Trying to come to grips with the all-important topic of Chinese portal brands and their strategies. I’m still crunching the available numbers and details, but here are some first observations:
Reading the 3rd quarter financial reports of the big players, one thing that becomes obvious is the overwhelming importance of (meaning also: dependence upon) a still tremendously growing advertising market. Car Industry, IT, and Finance are the most important customers.
QQ, Sina and Sohu have very popular blog services, providing roughly between 10 and 20 percent of their web traffic. But the business models are still unclear. QQ monetizes on its service by selling virtual items for blog decoration. Sina is doing some experiments with context ad revenue sharing, but is still in very early stages with some celebrity weblogs as playing ground.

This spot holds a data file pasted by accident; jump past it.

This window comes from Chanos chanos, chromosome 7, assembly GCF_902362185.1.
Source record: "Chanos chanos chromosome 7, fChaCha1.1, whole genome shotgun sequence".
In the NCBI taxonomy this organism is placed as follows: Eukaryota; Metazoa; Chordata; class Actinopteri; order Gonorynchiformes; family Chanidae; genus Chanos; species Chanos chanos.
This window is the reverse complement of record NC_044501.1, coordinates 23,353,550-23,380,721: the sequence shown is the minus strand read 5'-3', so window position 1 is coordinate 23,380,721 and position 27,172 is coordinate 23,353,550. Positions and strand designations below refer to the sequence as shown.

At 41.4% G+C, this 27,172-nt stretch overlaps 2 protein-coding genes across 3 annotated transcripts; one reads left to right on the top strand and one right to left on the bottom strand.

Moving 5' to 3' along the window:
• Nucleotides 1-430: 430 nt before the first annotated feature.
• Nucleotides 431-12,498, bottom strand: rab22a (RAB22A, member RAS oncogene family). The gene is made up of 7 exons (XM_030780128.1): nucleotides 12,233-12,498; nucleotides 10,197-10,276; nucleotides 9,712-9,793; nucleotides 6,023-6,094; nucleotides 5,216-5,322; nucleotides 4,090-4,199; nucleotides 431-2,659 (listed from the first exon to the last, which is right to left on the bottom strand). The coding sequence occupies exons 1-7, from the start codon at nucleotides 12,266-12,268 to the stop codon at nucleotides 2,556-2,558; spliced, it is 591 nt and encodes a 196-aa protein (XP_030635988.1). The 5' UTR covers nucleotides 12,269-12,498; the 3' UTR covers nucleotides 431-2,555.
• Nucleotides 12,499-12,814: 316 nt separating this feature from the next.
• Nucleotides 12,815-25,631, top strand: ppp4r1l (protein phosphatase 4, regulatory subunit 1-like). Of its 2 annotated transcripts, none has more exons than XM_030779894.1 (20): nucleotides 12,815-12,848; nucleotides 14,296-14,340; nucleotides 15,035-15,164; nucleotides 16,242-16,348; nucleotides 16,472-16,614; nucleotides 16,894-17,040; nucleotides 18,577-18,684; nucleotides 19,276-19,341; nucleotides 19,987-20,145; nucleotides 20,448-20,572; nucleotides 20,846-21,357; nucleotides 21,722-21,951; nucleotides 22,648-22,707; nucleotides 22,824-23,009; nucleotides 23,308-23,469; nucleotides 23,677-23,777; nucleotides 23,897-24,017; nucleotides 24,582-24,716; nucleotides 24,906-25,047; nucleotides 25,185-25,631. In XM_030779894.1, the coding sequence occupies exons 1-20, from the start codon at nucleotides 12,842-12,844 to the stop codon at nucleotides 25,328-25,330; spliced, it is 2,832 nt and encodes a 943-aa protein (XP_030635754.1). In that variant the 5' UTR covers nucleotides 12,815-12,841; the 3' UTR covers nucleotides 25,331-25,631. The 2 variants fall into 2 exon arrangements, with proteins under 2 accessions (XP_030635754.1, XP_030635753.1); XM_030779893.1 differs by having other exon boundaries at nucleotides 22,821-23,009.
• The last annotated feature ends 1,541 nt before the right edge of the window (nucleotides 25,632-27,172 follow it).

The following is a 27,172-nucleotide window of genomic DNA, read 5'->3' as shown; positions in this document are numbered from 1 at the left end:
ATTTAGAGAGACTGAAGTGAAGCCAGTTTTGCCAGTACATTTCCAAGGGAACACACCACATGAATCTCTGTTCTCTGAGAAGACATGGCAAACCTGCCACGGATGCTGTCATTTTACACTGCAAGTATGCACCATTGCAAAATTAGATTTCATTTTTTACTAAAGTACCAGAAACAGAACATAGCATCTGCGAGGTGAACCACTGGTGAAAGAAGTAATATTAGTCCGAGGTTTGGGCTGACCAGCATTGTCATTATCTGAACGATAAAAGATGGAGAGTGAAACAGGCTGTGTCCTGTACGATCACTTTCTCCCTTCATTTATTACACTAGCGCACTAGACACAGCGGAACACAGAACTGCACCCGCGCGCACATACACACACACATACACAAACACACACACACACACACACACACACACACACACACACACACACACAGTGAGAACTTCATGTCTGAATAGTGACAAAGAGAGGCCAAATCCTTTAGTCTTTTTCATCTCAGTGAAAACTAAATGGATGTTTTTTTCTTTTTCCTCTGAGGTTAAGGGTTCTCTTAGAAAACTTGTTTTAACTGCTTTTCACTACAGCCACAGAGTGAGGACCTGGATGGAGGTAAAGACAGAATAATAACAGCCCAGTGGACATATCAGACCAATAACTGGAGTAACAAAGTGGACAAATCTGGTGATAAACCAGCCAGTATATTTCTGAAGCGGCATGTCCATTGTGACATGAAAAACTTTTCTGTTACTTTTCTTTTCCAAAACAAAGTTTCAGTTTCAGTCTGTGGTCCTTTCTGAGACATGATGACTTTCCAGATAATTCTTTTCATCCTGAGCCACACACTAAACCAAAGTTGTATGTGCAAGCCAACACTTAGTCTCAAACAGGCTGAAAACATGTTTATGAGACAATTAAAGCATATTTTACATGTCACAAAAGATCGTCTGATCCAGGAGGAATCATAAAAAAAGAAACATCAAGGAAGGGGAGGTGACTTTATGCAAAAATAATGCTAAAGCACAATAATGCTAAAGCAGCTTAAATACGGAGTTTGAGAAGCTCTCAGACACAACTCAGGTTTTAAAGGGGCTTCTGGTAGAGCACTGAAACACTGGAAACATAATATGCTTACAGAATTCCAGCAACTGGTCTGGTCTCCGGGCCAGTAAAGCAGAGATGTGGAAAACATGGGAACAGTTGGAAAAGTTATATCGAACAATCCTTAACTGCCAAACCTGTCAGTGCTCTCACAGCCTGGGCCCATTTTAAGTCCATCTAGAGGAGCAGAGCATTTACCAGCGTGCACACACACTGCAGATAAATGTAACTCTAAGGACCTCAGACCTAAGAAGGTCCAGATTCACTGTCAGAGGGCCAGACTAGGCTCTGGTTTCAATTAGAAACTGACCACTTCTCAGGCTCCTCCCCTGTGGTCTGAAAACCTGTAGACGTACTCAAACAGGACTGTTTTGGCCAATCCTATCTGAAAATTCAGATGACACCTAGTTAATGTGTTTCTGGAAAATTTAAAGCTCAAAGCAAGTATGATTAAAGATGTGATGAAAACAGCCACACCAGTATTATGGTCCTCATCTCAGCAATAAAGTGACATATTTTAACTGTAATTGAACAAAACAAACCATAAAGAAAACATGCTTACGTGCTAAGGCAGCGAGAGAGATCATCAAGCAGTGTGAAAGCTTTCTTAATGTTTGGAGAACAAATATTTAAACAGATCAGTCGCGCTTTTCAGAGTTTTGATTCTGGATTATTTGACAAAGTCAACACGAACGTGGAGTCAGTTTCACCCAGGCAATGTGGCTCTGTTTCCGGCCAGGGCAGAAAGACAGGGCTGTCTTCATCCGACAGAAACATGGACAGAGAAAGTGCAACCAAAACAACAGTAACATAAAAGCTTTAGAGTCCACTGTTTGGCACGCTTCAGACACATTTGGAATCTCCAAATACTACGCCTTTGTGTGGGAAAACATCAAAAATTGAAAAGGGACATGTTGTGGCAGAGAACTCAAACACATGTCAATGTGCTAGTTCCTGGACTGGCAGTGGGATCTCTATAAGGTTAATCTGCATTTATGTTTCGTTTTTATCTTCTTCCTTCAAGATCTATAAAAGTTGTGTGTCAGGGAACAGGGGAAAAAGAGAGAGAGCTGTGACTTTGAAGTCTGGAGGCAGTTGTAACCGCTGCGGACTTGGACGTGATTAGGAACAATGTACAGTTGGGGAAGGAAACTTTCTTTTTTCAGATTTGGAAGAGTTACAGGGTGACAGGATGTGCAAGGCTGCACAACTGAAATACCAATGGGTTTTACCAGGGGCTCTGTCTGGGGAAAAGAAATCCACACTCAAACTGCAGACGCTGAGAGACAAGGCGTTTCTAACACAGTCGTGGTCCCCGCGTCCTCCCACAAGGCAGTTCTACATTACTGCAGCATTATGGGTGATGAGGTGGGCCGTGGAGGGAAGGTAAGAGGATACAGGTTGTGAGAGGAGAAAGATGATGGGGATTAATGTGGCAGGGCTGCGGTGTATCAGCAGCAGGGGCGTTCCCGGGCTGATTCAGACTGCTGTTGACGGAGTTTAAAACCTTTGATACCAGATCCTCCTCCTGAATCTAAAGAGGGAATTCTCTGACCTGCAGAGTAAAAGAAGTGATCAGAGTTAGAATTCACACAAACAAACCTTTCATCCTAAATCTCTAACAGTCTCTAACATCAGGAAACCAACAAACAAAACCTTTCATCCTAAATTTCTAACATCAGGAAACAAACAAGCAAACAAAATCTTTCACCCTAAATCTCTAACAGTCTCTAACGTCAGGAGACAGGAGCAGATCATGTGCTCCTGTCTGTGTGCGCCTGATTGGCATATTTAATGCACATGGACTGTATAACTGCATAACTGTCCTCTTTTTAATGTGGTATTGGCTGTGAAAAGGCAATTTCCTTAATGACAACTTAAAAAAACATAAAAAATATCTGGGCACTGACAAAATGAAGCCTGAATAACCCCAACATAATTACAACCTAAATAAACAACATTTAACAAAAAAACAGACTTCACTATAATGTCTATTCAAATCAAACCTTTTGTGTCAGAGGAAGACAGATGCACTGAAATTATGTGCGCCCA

Sohu’s most significant recent success is in the gaming sector, driving their gaming revenues up by several hundred percent. They’ve been following QQ’s success in online gaming with Tian Long Ba Bu 天龙八部, an inhouse-developed 3-D online game based on a popular novel and CCTV series. It earned them more than 10 million US-Dollars since its launch in May.
No report yet about the outcome of the new Sohu 3.0 blogging environment, launched on the day of my last arrival in Beijing in late July. (I’ve seen Sohu CEO Charles Zhang raise the Sohu 3.0 flag.)
The portals seem to be still suffering from the loss of one of their most important former cash-cows: mobile ‘value-added’ services. The pains are due to changed government policies in the last year and more competition from the mobile providers themselves.